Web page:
"Ah, Victorine," she replied, "wherefore is it that you alone can sooth me? wherefore is it, that in listening to you, I hope some day to be at rest?"
"Because," answered Victorine, "the faith in which I have been reared is one of love, of joy, of peace, of hope. I have been told that the God who has made me, being infinite, must also be perfect in holiness and power. He has promised perfect peace to those whose minds are staid on him. On his word do I rely with full confidence, as the child does upon a parent's. And as I have learnt, so would I teach you, dear Caliste, that our God is love, and those that turn to Him he will in no wise cast off."
"Would that I could think as you do!" exclaimed the poor girl; "would that I were a heretic like you, Victorine, and that I might but be permitted to read in that book you have studied from childhood!"
D'Elsac was now aware that the fete had broken up, and the villagers were returning to their homes; and, unwilling to be found where he was, he left the spot; and, taking a turn, he presently came back to the cottage. He found all the family assembled in the kitchen, when he returned; and he came in just in time to hear Valmont rebuke Lisette severely for her conduct during the day.
She replied with passion and insolence to his displeasure; and the father irritated, again reproved her, commanding her to be silent, and to go up to her chamber. She obeyed him so far as to leave the apartment, taking no heed of Caliste, but muttering out her discontent at the behaviour of her relatives towards her, and she even proceeded to some kind of threat which, for the time, was unnoticed.
Valmont next spoke with some bitterness to Caliste, and then left the apartment in displeasure.
With some difficulty, D'Elsac supported, or rather carried, Caliste to the chamber above; for her father's words had so grieved her that she was immediately taken worse; and then, leaving her to her mother and Victorine, he left the cottage, unable to sleep, thinking that a walk in the quiet moonlight would do him good.
When he returned he found the door of the house still open and Mimi asleep upon the bed. He watched by his little niece for a considerable time till Victorine appeared, and said, "it was her intention to sit up all night with Caliste," and then recommended him to go to bed. "I cannot sleep," he said, "I shall sit by the fire to-night, and then I shall be at hand if you want anything for poor Caliste." Victorine thanked him for his kindness, and seeing that Mimi still slept on, she would not rouse her, but went up again to her sister's chamber.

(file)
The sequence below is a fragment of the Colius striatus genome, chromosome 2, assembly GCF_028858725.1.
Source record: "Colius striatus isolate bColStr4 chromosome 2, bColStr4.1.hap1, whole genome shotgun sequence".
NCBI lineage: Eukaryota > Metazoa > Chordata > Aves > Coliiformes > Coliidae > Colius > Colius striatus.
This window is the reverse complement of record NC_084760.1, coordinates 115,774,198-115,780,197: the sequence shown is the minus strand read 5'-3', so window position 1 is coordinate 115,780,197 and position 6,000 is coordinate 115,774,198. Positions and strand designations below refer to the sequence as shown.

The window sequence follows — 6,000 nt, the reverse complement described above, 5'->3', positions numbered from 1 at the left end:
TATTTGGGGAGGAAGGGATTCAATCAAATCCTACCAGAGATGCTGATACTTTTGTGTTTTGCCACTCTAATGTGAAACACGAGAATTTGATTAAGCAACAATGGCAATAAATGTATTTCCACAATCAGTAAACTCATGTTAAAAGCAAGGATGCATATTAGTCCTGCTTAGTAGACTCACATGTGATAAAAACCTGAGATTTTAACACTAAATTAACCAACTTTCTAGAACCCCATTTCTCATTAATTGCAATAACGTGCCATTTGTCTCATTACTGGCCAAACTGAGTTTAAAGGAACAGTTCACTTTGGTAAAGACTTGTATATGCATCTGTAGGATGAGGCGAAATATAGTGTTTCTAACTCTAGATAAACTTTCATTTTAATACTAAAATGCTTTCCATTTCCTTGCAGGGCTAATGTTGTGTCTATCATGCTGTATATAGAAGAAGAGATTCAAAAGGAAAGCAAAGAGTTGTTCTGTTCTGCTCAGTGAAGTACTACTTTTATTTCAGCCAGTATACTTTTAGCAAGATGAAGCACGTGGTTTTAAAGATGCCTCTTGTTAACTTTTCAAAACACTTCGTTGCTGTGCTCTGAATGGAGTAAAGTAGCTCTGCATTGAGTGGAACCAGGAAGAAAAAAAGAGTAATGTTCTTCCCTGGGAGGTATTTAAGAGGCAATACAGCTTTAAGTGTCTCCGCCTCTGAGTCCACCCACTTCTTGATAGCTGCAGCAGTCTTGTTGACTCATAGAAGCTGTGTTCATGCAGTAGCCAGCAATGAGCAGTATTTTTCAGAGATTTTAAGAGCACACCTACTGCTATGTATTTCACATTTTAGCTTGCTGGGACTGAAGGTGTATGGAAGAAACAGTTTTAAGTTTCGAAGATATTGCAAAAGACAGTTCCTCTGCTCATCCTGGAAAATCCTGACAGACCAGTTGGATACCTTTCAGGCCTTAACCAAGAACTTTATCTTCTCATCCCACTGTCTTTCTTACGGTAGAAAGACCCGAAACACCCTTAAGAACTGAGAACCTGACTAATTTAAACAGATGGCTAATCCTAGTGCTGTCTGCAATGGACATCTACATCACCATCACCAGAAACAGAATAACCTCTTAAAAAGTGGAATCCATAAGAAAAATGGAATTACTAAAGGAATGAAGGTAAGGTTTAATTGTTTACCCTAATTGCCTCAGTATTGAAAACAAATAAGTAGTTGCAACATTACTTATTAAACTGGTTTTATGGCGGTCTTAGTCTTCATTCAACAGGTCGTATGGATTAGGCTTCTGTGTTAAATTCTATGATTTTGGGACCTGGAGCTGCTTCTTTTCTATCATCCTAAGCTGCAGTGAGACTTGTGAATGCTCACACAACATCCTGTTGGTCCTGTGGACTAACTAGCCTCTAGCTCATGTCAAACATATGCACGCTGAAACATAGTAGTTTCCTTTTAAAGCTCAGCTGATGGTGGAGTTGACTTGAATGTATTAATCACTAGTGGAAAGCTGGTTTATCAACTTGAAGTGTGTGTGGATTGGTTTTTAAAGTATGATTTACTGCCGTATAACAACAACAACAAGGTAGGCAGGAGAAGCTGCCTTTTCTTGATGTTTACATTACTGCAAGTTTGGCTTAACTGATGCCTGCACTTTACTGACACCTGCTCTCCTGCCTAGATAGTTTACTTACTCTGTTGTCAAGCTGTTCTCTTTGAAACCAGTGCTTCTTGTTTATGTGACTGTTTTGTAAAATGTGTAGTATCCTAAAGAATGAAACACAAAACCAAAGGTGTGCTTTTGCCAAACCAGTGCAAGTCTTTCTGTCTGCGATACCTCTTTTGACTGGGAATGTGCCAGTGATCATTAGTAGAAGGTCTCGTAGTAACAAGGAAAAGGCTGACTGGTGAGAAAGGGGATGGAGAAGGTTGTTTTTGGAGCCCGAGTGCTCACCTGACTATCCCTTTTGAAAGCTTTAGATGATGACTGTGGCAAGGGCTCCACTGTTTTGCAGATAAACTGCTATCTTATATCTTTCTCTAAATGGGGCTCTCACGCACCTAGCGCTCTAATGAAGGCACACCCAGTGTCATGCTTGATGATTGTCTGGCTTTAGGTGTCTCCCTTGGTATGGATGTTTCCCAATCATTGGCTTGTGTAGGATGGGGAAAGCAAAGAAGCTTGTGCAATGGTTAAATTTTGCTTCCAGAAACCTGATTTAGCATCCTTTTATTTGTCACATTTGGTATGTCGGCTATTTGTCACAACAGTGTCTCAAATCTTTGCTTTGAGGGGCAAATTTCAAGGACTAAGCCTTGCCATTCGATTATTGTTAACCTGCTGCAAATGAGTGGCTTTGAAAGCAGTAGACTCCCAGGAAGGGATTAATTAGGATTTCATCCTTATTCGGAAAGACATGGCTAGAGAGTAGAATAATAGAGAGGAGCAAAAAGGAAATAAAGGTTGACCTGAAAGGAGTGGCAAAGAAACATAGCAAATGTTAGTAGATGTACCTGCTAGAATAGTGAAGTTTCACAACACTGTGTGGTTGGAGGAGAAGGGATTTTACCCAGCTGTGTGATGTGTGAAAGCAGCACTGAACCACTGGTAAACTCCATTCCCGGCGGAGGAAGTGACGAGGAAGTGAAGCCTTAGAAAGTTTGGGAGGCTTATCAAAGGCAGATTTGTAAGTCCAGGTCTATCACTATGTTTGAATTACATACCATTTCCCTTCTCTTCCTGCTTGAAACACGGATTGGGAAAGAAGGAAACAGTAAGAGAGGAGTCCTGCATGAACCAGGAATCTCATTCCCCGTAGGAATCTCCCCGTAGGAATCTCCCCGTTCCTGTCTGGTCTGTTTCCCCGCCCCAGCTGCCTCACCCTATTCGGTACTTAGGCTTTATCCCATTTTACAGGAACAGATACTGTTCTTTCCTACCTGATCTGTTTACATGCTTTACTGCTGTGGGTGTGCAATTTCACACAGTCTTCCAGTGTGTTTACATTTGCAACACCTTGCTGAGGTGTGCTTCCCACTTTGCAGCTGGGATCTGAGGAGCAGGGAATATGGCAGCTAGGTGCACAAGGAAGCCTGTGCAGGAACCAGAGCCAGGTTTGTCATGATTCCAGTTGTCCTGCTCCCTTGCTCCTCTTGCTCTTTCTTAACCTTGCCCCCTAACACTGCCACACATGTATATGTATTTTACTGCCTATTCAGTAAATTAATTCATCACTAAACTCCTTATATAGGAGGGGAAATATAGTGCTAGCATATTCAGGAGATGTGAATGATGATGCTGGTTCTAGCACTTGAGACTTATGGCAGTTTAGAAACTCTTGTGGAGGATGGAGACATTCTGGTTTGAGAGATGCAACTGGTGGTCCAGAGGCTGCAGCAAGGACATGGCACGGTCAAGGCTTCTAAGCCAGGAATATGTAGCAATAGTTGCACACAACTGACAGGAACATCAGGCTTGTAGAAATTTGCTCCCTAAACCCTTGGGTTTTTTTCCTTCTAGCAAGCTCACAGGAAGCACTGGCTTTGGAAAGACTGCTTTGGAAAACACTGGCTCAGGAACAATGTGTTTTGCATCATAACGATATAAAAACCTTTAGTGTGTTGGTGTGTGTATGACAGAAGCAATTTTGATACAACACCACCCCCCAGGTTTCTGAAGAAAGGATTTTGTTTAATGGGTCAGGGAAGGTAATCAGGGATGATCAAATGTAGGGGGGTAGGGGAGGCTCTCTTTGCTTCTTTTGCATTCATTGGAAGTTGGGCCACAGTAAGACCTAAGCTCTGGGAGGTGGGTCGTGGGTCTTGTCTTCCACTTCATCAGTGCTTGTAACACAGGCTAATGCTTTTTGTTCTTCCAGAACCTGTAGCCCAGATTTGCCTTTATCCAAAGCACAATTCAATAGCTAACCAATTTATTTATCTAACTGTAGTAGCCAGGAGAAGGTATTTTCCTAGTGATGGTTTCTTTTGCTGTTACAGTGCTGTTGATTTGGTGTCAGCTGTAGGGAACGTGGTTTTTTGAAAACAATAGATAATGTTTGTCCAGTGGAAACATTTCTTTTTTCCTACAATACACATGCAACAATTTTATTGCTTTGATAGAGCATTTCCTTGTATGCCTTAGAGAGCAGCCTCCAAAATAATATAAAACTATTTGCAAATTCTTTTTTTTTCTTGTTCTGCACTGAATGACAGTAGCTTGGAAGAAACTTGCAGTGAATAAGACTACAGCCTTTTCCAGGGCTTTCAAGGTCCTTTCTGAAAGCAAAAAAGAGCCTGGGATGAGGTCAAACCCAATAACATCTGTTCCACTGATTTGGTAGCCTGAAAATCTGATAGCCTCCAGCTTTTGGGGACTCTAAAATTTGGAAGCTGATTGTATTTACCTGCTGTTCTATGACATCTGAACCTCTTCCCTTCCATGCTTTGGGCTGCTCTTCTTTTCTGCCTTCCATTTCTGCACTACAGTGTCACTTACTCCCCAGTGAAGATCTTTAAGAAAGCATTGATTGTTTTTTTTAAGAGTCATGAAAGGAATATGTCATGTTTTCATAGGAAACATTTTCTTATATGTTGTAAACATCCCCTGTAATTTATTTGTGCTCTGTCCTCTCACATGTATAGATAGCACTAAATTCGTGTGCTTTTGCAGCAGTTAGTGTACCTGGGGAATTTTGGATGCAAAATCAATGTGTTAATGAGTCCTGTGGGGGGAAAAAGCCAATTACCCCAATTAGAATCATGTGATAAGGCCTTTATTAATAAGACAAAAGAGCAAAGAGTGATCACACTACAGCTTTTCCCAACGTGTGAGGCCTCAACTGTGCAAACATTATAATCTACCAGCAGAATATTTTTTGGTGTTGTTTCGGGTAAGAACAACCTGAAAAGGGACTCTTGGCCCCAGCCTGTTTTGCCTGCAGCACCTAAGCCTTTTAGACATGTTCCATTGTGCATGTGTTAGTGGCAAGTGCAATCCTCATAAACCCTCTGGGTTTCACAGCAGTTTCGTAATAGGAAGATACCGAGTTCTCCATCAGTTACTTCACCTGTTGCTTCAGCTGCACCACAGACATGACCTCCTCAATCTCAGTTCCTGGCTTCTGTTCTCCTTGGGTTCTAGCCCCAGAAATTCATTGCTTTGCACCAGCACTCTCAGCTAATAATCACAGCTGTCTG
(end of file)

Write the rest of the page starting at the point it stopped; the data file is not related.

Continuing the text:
It was a long and weary night to many in that cottage; and when morning dawned, Victorine was aware that her sister was much worse than she had even feared. A medical man was sent for, who pronounced it a fever; and in a short time the poor girl was completely unconscious of all passing round her. In the excitement that ensued, no one thought of Lisette, and the evening had nearly set in before Mimi suddenly declared that she had not made her appearance that day. It was in vain Valmont and D'Elsac inquired of the neighbours if they had seen her—they received the same answer from all; and Mimi soon discovered that she had taken some clothes away with her. And now, indeed, were the family of Durocher to be pitied;—the eldest daughter in a state of delirium, and the third having disappeared in such a manner that no traces of her could be found. It is true they knew Lisette could not be in distress; for, amongst the gifts made to her the day before, she had received the yearly income of the Rosiere, which is one hundred and twenty livres; a sum of no little importance to people living in the humble mode her parents did.
It was impossible, however, long to keep the affair a secret from Margoton and Victorine: and the heart-broken father—for he really loved his children—was forced to leave, what he imagined to be, the dying bed of his unhappy Caliste, to seek after that unnatural sister who had helped to bring her to that state.
What a household of sorrow was the kind D'Elsac left to superintend! and, had it not been for Victorine, the poor man would have added another to the causes of grief in that cottage. Now it was that Victorine's character shone forth; she was the nurse of her sister, the consoler of her mother and her uncle, and the gentle guide and director to the young Mimi.
Tenderly did she watch over all, bringing peace to their minds from that source from which peace alone can spring. Even in that time of trial was the sweet conviction brought to the mind of this young girl, that it was Divine Love that chastened them; and even then was she enabled to perceive that our light afflictions, which are but for a moment, work for us a far more exceeding and eternal weight of glory.